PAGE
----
Online-only courses don?t give students personal education

By By Alicia Williams

By Alicia Williams

Online colleges and degrees are the latest rage. Although,
let’s face it, when someone says they’re in college online, we give a little pause. All the while, our thoughts are swirling with issues of validity, employer acceptance and accreditation.

Obviously, there’s a need for some online courses, but I’ve found myself questioning the legitimacy of strictly online colleges and degrees. They offer zero in-class participation or face-to-face collaboration.

The isolation factor alone seems to be completely at odds with the ultimate goal of higher education,

which is to help you find a job where you’ll most likely work with other people.
UOnline Program Director Jay Deuel said the U’s administration had the insight to take the online craze one step at a time, and decided

to grow the online program slowly to ensure quality classes. At the time, many universities were simply putting material online and calling it an online course.

“BYU, Weber, Utah State and many others have chosen to move quickly, and that’s why they have many more courses and full degrees (online),” Deuel said. The U doesn’t have full degrees available online, but it does grow about 20 percent a year in online courses. The majority of online students are on-campus students.

Most online students with full-time jobs, small children or disabilities
appreciate the flexibility of computer learning. Sometimes online courses are the only options that fit into students’ schedules, but students’ learning capacities increase with physical interaction and discussion with other students and instructors. The synergy developed

through in-class discussions and lectures cannot be computer-generated.
Ironically, the biggest oxymoron to be found in online education is the physical education class. Days of grudgingly pounding out laps while the gym teacher screams for you to “get moving” have been replaced with virtual exercise. For example, BYU offers a plethora of online P.E. options including bowling, jogging, tennis, weight training and swimming.
These classes rely on a student’s promise to do the activities, unsupervised,
after learning how to do them on a computer. The mystery is how students learn about teamwork,improve their interpersonal skills and gain motivation. P.E. used to be an opportunity for students to acquire all of these experiences through monitored physical participation in a variety of sports, no matter if they were clumsy, shy, or overweight or even if they didn’t particularly want to participate.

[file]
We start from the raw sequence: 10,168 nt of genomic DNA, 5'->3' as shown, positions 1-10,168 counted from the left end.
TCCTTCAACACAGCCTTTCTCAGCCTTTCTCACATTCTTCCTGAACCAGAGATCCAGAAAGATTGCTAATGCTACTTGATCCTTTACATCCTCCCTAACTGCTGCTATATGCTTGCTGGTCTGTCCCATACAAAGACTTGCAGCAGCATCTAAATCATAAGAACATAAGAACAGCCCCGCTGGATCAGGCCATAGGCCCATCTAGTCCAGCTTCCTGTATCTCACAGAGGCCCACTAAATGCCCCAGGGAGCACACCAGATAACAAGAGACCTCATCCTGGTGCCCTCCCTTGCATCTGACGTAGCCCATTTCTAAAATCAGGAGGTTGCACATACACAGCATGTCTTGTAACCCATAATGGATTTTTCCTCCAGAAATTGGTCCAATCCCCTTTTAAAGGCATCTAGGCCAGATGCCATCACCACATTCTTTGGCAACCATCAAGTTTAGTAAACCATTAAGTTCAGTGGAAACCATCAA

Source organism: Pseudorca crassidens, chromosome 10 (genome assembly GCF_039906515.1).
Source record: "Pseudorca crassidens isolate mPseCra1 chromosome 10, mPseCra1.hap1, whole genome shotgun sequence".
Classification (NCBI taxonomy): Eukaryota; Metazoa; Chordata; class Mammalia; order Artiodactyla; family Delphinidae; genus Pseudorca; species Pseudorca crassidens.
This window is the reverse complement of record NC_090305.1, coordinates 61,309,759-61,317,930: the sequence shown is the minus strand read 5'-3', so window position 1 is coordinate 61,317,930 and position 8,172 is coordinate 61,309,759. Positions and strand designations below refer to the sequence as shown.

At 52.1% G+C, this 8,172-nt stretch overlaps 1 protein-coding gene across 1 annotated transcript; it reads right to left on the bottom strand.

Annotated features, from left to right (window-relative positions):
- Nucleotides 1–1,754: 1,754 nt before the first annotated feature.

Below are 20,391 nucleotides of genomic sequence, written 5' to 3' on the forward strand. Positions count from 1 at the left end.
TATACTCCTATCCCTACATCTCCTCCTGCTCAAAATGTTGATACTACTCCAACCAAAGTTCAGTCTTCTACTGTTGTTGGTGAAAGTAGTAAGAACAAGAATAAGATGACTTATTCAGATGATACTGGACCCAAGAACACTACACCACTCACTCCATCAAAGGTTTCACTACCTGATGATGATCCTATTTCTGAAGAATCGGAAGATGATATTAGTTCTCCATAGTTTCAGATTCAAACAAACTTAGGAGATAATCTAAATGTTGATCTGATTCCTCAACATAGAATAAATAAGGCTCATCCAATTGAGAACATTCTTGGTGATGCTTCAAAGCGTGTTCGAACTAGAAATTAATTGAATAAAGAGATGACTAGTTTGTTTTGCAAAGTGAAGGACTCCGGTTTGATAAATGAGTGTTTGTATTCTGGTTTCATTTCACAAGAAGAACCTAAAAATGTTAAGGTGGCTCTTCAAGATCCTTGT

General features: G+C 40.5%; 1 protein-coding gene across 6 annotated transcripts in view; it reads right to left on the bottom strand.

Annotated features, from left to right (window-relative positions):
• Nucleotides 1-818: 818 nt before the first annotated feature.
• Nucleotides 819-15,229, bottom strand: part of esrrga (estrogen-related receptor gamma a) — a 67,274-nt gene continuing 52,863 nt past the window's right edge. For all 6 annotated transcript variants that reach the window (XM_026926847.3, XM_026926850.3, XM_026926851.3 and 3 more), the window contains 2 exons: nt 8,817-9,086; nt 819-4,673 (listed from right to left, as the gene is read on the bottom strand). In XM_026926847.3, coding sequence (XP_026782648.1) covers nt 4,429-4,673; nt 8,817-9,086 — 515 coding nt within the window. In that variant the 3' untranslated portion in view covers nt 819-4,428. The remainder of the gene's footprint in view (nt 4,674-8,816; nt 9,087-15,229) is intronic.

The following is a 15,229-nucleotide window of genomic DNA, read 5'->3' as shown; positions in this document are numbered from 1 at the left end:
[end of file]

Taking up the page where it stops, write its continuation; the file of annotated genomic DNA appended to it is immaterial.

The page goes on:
The U offers only two such classes: Resistance Training ESS 4387 and Fitness for Life ESSF 1098.

According to the U’s director of exercise sports science fitness, Shannon Mulder, today’s definition of physical education emphasizes healthy living and personal fitness instruction, which is dependent on theory-based learning. The online Fitness for Life course relies on an honor system requiring students to journal exercise, whereas the classroom
version gets one day a week to actually go down to the gym and exercise with an instructor. Both classes required a nutrition journal, and for students to go to, fulfill all of the requirements and turn the journal in.

“To be perfectly honest, even if they are cheating and they’re not giving us the honest answers, they’re still required to go and learn and to document their activity and to think about their caloric intake versus caloric output,” Mulder said.

Basically, today’s physical education isn’t about applying the learned knowledge, only supplying it. Thankfully, the U’s exercise and sports science fitness program recognizes the value of personal human contact used in conjunction with physical education and has refrained from jumping on the online P.E. bandwagon. Of course, the UOnline program will continue to grow and generate quality theory-based courses. With any luck, the U will never have a 100 percent online degree available and will choose instead to integrate online theory with real in-classroom interaction. Also, let’s hope ESSF won’t fall prey to the “it’s an easy way to make money” trap like so many other universities. Ultimately, exercise is only exercise if you’re moving. Having a computer teach you to swim won’t stop you from drowning; you have to actually get wet to learn that.